Forms of acceptable collateral are limited to:
The collateral amount is marked to market daily. If collateral levels are insufficient for a particular loan, the borrower is required to provide more collateral. If the loan is over-collateralised, the lending agent may return some of the collateral to the borrower. Collateralisation levels are frequently negotiated between 102–110%. This is often above the contractual minimums and based on the liquidity, price volatility, and currency of individual instruments.
The percentage out on loan will depend on the type of fund and securities held:
Various fees may be assessed to operate a securities lending program including revenue sharing fee-splits, cash collateral management fees, administrative and operational fees. However, SPDR simplifies this and only assesses a single fee-split. A fee-split is a form of revenue sharing whereby the agent lender retains a portion of the program revenue, and covers all operating costs and expenses associated with executing the program and providing the indemnification. State Street Global Advisors as investment manager does not receive compensation for overseeing the lending program, and all revenues arising from securities lending in respect of an ETF, net of the fee-split, are returned to the fund.
The funds enrolled in the securities lending program receive 75% of the gross securities lending revenue, while the lending agent receives 25%. These revenues are paid net to the fund on a monthly basis.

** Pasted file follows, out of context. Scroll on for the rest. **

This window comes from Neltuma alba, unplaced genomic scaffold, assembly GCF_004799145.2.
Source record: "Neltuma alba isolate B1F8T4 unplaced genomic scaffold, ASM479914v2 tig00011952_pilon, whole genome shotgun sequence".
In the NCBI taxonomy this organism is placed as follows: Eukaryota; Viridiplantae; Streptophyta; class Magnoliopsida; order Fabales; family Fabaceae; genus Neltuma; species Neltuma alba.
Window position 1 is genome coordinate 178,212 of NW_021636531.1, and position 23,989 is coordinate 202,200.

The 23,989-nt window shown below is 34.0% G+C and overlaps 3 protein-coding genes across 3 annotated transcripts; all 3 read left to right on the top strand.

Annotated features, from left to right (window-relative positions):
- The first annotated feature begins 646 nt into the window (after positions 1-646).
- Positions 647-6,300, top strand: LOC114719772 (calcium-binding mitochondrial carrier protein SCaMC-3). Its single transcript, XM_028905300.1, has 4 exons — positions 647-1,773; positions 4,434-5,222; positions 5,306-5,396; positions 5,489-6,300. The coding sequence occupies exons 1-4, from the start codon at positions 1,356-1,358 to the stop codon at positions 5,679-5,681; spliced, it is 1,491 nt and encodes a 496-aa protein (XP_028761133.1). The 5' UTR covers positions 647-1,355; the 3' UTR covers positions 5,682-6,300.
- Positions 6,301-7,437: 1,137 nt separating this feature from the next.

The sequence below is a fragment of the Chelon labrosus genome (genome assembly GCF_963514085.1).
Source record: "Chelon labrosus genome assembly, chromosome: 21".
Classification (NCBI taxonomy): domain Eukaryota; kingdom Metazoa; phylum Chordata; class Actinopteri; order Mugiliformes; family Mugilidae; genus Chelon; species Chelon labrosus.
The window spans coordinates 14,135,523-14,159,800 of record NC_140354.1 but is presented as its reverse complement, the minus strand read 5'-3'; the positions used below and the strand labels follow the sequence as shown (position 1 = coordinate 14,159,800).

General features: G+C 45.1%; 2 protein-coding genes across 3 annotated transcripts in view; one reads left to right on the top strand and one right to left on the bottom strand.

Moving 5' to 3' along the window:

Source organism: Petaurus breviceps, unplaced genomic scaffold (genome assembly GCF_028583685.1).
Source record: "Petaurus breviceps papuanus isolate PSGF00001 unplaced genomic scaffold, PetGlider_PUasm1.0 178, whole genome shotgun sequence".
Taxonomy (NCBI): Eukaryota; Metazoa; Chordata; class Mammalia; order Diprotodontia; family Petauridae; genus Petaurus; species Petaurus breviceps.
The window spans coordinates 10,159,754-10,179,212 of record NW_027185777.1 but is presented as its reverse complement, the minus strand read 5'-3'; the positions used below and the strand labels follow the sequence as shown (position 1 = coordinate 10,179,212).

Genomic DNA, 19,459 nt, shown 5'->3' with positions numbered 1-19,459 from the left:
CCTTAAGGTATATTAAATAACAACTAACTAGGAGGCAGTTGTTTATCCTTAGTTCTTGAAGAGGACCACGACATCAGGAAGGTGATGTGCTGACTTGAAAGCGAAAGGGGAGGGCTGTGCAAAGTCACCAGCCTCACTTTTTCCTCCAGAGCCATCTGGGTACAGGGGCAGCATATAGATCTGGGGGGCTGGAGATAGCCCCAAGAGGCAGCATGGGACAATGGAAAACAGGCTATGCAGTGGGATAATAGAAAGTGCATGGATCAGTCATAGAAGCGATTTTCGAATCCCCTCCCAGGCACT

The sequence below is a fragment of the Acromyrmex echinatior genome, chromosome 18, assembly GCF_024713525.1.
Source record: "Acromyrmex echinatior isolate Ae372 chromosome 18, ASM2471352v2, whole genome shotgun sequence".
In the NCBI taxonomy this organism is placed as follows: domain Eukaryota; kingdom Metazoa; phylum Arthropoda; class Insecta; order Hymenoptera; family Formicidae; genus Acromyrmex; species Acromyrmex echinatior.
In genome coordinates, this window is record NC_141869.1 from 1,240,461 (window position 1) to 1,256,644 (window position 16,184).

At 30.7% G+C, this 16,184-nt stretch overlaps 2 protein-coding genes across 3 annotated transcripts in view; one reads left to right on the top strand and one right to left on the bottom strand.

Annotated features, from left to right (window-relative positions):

Revenues from securities lending vary between funds and overtime based on many factors. Some of the key factors include: market demand for specific securities held by a fund, design of the lending program including specific risk controls, general market conditions for interest rates and collateral, and efficient execution of the program by the lending agent.
SPDR ETFs engaged in securities lending as of 27 October 2023:
|SPDR Bloomberg 0–3 Year U.S. Corporate Bond UCITS ETF
|SPDR Bloomberg Euro Corporate Bond UCITS ETF
|SPDR Bloomberg 10+ Year U.S. Corporate Bond UCITS ETF
|SPDR Bloomberg Euro Government Bond UCITS ETF
|SPDR Bloomberg 1–10 Year US Corporate Bond UCITS ETF
|SPDR Dow Jones Global Real Estate UCITS ETF
|SPDR Bloomberg U.S. Aggregate Bond UCITS ETF
|SPDR FTSE EPRA Europe ex UK Real Estate UCITS ETF
|SPDR Bloomberg 10+ Year U.S. Treasury Bond UCITS ETF
|SPDR S&P U.S. Dividend Aristocrats UCITS ETF
|SPDR Bloomberg 7–10 Year U.S. Treasury Bond UCITS ETF
|SPDR S&P 500 UCITS ETF
|SPDR Bloomberg Euro High Yield Bond UCITS ETF
|SPDR S&P 500® Low Volatility UCITS ETF
|SPDR Bloomberg 1–3 Month T-Bill UCITS ETF
|SPDR S&P® 400 U.S. Mid Cap UCITS ETF
|SPDR Bloomberg Euro Aggregate Bond UCITS ETF
|SPDR SPDR MSCI World UCITS ETF (Acc)
|SPDR Bloomberg Sterling Corporate Bond UCITS ETF
|SPDR FTSE UK All Share UCITS ETF
|SPDR Bloomberg Emerging Markets Local Bond UCITS ETF
|SPDR MSCI EMU UCITS ETF
|SPDR Bloomberg Global Aggregate Bond UCITS ETF
|SPDR MSCI Japan UCITS ETF
|SPDR Bloomberg 1–3 Year U.S. Treasury Bond UCITS ETF
|SPDR MSCI ACWI UCITS ETF
|SPDR Bloomberg 1–5 Year Gilt UCITS ETF
|SPDR MSCI Emerging Markets UCITS ETF
|SPDR Bloomberg 15+ Year Gilt UCITS ETF
|SPDR S&P Pan Asia Dividend Aristrocrats UCITS ETF
|SPDR Bloomberg 3–7 Year U.S. Treasury Bond UCITS ETF
|SPDR S&P Global Dividend Aristocrats UCITS ETF
|SPDR Bloomberg U.S. TIPS UCITS ETF
|SPDR MSCI EM Asia UCITS ETF
|SPDR Bloomberg U.S. Treasury Bond UCITS ETF
|SPDR MSCI Emerging Markets Small Cap UCITS ETF
|SPDR Bloomberg UK Gilt UCITS ETF
|SPDR S&P Emerging Markets Dividend Aristocrats UCITS ETF
|SPDR Bloomberg 0–3 Year Euro Corporate Bond UCITS ETF (Dist)
|SPDR MSCI ACWI IMI UCITS ETF
|SPDR Bloomberg 10+ Year Euro Government Bond UCITS ETF
|SPDR S&P Euro Dividend Aristocrats UCITS ETF
|SPDR Bloomberg 1–3 Year Euro Government Bond UCITS ETF
|SPDR S&P UK Dividend Aristocrats UCITS ETF